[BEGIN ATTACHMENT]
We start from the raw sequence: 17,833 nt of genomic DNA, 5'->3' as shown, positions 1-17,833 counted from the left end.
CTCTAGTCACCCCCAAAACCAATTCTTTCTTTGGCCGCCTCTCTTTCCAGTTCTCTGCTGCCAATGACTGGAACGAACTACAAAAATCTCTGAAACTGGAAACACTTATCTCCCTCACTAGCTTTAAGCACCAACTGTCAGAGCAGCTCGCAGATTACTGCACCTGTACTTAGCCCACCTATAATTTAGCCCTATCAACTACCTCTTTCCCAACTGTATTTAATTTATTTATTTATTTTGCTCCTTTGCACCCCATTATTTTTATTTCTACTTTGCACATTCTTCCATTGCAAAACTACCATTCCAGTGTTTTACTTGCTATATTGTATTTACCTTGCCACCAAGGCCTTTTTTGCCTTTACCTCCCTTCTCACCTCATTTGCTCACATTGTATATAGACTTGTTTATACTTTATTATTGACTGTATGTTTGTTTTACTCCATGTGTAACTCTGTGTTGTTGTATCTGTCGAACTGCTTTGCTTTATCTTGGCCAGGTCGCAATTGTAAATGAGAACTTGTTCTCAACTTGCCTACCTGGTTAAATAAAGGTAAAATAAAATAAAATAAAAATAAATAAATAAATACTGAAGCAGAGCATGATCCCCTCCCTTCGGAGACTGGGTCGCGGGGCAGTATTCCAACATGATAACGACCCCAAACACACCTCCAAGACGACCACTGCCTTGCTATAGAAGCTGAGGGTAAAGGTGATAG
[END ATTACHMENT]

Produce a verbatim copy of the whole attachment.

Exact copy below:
We start from the raw sequence: 17,833 nt of genomic DNA, 5'->3' as shown, positions 1-17,833 counted from the left end.
CTCTAGTCACCCCCAAAACCAATTCTTTCTTTGGCCGCCTCTCTTTCCAGTTCTCTGCTGCCAATGACTGGAACGAACTACAAAAATCTCTGAAACTGGAAACACTTATCTCCCTCACTAGCTTTAAGCACCAACTGTCAGAGCAGCTCGCAGATTACTGCACCTGTACTTAGCCCACCTATAATTTAGCCCTATCAACTACCTCTTTCCCAACTGTATTTAATTTATTTATTTATTTTGCTCCTTTGCACCCCATTATTTTTATTTCTACTTTGCACATTCTTCCATTGCAAAACTACCATTCCAGTGTTTTACTTGCTATATTGTATTTACCTTGCCACCAAGGCCTTTTTTGCCTTTACCTCCCTTCTCACCTCATTTGCTCACATTGTATATAGACTTGTTTATACTTTATTATTGACTGTATGTTTGTTTTACTCCATGTGTAACTCTGTGTTGTTGTATCTGTCGAACTGCTTTGCTTTATCTTGGCCAGGTCGCAATTGTAAATGAGAACTTGTTCTCAACTTGCCTACCTGGTTAAATAAAGGTAAAATAAAATAAAATAAAAATAAATAAATAAATACTGAAGCAGAGCATGATCCCCTCCCTTCGGAGACTGGGTCGCGGGGCAGTATTCCAACATGATAACGACCCCAAACACACCTCCAAGACGACCACTGCCTTGCTATAGAAGCTGAGGGTAAAGGTGATAG